The formula signed into law was unanimously approved last year by the bipartisan Basic Education Funding Commission and overwhelmingly passed by the General Assembly to help Pennsylvania begin the transition to fair and predictable funding.

The Campaign for Fair Education Funding is a statewide non-partisan effort made up of more than 50 organizations that, collectively, represent Pennsylvanians from every corner of the state: teachers and school administrators; representatives of charter schools and traditional public schools; urban and rural interests; business and organized labor; faith-based groups; and community groups.

Learn more at www.fairfundingpa.org.

 

# # #

 
Thursday, June 2, 2016 9:00 AM

This Wednesday, June 1, marked the start of the official, 30-day countdown to pass a new state budget. But before state lawmakers catapult a spending plan onto Gov. Tom Wolf's desk sometime before midnight on June 30, the two sides have to reach agreement on two, very important numbers.
Click here for full article.
Source: PennLive.com, June 1, 2016.

 
Thursday, June 2, 2016 9:00 AM

Two months after the Legislature and the Wolf administration resolved the 2016 budget after a nine-month impasse, the damage from that delay mounts.
Click here for full article. (Subscription may be required.)
Source: Scranton Times-Tribune, June 1, 2016.

 
Thursday, June 2, 2016 8:57 AM

One of the newest education policy disputes in Washington is beginning to mix with one of its oldest. Discussions about inequitable resources between well-resourced schools and their poorer counterparts overlap with fresh calls to address the growing share of schools that are both economically and racially segregated.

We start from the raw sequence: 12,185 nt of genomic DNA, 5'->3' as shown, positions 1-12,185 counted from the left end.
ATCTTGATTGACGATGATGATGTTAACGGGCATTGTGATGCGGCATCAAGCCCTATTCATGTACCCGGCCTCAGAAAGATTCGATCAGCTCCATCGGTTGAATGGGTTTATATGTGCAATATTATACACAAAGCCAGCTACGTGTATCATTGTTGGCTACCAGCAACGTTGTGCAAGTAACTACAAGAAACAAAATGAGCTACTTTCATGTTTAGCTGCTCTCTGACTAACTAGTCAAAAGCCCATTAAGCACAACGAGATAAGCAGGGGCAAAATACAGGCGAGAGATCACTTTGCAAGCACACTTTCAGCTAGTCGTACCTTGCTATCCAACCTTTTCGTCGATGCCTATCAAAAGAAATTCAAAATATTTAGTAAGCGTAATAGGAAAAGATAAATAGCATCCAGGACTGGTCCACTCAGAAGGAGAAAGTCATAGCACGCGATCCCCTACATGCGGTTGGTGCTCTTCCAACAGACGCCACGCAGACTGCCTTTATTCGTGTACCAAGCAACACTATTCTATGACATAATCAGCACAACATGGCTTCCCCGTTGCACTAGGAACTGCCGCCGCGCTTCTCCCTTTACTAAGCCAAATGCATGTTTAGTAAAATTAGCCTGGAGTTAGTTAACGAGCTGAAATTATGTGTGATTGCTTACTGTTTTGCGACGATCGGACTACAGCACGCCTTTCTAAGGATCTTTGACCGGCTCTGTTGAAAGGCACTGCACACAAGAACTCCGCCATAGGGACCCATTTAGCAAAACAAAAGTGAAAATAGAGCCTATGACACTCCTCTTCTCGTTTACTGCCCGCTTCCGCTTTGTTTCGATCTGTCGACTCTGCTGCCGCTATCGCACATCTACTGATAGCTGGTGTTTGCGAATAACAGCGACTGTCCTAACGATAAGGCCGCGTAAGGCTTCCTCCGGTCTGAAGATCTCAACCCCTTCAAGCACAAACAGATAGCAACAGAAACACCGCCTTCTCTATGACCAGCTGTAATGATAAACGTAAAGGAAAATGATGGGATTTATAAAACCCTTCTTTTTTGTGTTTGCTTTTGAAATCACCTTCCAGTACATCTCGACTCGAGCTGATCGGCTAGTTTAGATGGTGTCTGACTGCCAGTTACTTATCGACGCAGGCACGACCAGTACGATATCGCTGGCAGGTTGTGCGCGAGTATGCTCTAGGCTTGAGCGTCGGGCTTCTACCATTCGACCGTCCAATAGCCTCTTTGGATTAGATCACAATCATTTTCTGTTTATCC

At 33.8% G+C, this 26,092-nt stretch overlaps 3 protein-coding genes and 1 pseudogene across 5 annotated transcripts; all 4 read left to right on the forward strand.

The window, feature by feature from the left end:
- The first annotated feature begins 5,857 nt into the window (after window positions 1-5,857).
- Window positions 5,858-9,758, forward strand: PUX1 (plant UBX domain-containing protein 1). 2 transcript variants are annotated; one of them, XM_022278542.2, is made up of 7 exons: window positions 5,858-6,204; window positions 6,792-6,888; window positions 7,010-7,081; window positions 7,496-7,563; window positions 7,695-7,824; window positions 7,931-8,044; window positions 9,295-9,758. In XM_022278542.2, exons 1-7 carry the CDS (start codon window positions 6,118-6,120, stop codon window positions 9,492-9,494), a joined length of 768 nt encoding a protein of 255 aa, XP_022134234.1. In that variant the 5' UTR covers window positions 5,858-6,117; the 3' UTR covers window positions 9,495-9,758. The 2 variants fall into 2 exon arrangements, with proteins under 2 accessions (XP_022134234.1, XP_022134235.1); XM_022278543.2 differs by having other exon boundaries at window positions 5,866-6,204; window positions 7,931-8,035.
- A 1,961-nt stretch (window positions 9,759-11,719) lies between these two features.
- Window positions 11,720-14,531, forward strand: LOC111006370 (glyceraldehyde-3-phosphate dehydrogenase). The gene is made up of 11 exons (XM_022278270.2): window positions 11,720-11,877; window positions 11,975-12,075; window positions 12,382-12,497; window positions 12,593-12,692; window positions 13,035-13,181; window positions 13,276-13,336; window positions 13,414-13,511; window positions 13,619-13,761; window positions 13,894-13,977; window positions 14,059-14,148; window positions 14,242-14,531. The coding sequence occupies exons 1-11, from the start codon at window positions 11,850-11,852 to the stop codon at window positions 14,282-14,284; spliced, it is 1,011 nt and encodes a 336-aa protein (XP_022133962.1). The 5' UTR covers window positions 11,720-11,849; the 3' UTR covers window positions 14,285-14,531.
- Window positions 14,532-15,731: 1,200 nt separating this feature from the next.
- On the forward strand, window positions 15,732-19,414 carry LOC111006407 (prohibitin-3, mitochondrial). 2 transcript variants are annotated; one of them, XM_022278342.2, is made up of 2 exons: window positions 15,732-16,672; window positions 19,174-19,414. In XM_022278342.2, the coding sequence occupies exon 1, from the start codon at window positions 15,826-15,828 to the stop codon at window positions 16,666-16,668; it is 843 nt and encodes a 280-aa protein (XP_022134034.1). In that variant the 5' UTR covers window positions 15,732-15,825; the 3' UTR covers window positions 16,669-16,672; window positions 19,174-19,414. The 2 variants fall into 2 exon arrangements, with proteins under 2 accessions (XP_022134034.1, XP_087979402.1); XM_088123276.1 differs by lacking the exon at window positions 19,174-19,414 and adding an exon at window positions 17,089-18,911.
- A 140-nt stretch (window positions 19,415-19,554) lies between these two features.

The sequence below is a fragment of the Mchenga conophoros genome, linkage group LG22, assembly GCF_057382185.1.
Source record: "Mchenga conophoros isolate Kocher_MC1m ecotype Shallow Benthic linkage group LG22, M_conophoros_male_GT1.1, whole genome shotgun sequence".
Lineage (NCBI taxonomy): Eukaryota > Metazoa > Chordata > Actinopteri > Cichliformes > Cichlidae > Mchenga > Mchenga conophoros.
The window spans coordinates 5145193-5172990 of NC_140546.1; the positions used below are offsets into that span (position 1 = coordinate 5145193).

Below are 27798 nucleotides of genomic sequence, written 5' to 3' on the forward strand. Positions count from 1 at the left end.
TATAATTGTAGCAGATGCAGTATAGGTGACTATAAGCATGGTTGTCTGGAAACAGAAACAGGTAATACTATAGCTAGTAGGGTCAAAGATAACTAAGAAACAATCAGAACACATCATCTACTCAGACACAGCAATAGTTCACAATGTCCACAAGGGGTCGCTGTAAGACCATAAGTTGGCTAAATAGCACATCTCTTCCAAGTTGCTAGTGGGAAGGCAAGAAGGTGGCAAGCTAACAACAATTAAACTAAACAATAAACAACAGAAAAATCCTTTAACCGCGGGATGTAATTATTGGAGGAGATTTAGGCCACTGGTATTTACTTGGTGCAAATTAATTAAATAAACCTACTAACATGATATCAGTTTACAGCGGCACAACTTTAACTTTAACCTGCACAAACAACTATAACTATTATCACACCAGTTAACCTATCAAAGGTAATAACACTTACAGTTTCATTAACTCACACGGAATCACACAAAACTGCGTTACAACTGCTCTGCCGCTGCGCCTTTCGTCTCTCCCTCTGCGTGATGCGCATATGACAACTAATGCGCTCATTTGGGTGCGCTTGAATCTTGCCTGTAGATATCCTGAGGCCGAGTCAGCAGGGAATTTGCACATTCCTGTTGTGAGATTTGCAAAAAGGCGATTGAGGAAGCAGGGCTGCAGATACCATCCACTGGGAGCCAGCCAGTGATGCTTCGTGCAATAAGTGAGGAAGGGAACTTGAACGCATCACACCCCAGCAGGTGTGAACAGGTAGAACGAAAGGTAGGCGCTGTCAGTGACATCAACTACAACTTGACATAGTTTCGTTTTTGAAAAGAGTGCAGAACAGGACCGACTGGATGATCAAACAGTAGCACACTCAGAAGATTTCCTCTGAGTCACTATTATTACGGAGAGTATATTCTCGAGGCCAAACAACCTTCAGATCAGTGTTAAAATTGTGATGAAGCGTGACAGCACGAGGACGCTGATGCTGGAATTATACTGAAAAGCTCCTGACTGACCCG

Click here for full article. (Subscription may be required.)
Source: Education Week, June 2, 2016.

 
Wednesday, June 1, 2016 10:44 AM

High school graduation rates have been on the rise, but one national drop-out prevention organization is pushing to improve it further.  They want the graduation rate framed as an economic issue. 
Click here for full article.
Source: WITF, Radio Pennsylvania, May 28, 2016.

 
Prev 1 2 3 4 5 6 7 8 9 10 11 12 13 14 15 16 17 18 19 20 21 22 23 24 25 26 27 28 29 30 31 32 33 34 35 36 37 38 39 40 41 42 43 44 45 46 47 48 49 50 51 52 53 54 55 56 57 58 59 60 61 62 63 64 65 66 67 68 69 70 71 72 73 74 75 76 77 78 79 80 81 82 83 84 85 86 87 88 89 90 91 92 93 94 95 96 97 98 99 100 101 102 103 104 105 106 107 108 109 110 111 112 113 114 115 116 117 118 119 120 121 122 123 124 125 126 127 128 129 130 131 132 133 134 135 136 137 138 139 140 141 142 143 144 145 146 147 148 149 150 151 152 153 154 155 156 157 158 159 160 161 162 163 164 165 166 167 168 169 170 171 172 173 174 175 176 177 178 179 180 181 182 183 184 185 186 187 188 189 190 191 192 193 194 195 196 197 198 199 200 201 202 203 204 205 206 207 208 209 210 211 212 213 214 215 216 217 218 219 220 221 222 223 224 225 226 227 228 229 230 231 232 233 234 235 236 237 238 239 240 241 242 243 244 245 246 247 248 249 250 251 252 253 254 255 256 257 258 259 260 261 262 263 264 265 266 267 268 269 270 271 272 273 274 275 276 277 278 279 280 281 282 283 284 285 286 287 288 289 290 291 292 Next
 
P.O. Box 39, 122 Valley Road, Summerdale, PA 17093 Phone: (717) 732-4999 Fax: (717) 732-4890
Subscribe